n a low-ceilinged, sneaker-scuffed gymnasium where
generations of Catholic school children perennially
performed Christmas pageants and played dodgeball,
Fr. Brian Slezak dims the lights, switches on a projec-
tor, and takes his place on a fold-out chair, along with
50-plus of his parishioners.
On the screen, a young priest talks about how we’re
all called to become great saints.“Saint Thérèse w
as known as the ‘bold saint,’” the
priest on the screen says. “She asked for bold things.”
The Lord, he said, desires that we do the same.
That’s welcome news for a crowd with some rather
bold requests, including the radical reordering of hearts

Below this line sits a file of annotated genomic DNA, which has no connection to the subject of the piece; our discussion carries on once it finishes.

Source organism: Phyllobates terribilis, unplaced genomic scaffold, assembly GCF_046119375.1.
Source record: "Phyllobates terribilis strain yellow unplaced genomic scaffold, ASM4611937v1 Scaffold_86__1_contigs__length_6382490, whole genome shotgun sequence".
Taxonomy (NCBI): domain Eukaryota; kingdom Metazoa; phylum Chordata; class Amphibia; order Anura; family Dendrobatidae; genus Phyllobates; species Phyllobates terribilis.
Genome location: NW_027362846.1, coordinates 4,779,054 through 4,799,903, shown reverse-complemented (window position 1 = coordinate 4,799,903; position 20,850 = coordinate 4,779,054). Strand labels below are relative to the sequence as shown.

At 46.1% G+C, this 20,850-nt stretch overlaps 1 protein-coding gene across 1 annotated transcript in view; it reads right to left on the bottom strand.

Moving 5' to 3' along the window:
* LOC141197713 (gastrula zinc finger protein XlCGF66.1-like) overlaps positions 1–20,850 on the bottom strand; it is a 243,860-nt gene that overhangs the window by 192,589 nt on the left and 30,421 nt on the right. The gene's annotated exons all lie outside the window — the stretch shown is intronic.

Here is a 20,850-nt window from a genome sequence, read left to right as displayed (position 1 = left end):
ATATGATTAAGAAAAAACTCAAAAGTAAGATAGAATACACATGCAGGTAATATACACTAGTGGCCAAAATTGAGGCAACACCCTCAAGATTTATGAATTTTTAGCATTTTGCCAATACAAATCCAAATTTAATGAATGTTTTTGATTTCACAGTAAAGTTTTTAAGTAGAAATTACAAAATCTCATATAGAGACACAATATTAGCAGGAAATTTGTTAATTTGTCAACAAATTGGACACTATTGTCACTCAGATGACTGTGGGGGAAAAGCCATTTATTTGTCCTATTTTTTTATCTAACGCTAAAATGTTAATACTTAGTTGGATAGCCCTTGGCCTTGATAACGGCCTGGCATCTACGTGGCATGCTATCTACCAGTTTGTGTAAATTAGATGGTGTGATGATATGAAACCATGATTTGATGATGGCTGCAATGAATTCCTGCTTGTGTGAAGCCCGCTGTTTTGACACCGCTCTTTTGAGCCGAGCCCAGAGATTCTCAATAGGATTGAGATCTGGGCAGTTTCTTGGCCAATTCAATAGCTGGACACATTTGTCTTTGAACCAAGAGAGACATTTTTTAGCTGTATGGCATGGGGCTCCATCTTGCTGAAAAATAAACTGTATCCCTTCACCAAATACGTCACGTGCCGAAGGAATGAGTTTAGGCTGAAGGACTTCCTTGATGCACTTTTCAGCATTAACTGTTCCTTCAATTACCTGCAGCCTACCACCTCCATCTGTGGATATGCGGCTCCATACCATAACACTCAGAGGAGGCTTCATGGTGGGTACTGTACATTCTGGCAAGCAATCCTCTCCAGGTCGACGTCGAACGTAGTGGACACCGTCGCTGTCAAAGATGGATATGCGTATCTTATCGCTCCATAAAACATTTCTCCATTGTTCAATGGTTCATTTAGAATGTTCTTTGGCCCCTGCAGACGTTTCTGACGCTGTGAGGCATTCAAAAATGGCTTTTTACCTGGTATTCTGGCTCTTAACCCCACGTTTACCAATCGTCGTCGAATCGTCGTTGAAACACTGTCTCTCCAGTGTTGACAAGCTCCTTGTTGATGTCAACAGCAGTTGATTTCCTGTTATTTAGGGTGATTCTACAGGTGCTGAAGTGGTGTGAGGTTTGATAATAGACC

and minds within a 10,419-square-mile diocese planted
in the number one “most post-Christian” region in the
The greater Albany region of upstate New York holds
that ignominious title, tied with San Francisco, based
on a survey of Christian identity and practice that was
released in 2015 by Barna Group, a polling firm that
tracks the role of faith in America.
The leader of the Diocese of Albany, Bishop Edward B.
Scharfenberger, isn’t about to dispute those findings —
and he isn’t about to fall into despair, either. Too much is
at stake, and there are too many reasons to be bold.
This summer, he invited his entire diocese to conse-
crate themselves to the Divine Mercy by the close of
the extraordinary Jubilee Year of Mercy, on Nov. 20.
By Felix CarrollThe Consecration Prayer to the Divine Mercy